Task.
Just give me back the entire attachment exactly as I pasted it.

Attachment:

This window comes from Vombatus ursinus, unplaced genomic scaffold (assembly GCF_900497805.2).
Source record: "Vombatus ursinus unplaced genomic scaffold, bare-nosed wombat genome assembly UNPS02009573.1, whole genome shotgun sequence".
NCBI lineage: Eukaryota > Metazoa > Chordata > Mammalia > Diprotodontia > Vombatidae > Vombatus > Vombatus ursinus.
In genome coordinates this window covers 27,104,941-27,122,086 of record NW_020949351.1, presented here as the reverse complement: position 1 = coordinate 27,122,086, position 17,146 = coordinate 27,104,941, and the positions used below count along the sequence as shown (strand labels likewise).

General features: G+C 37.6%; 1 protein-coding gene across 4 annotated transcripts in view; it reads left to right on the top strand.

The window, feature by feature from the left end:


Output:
This window comes from Vombatus ursinus, unplaced genomic scaffold (assembly GCF_900497805.2).
Source record: "Vombatus ursinus unplaced genomic scaffold, bare-nosed wombat genome assembly UNPS02009573.1, whole genome shotgun sequence".
NCBI lineage: Eukaryota > Metazoa > Chordata > Mammalia > Diprotodontia > Vombatidae > Vombatus > Vombatus ursinus.
In genome coordinates this window covers 27,104,941-27,122,086 of record NW_020949351.1, presented here as the reverse complement: position 1 = coordinate 27,122,086, position 17,146 = coordinate 27,104,941, and the positions used below count along the sequence as shown (strand labels likewise).

General features: G+C 37.6%; 1 protein-coding gene across 4 annotated transcripts in view; it reads left to right on the top strand.

The window, feature by feature from the left end: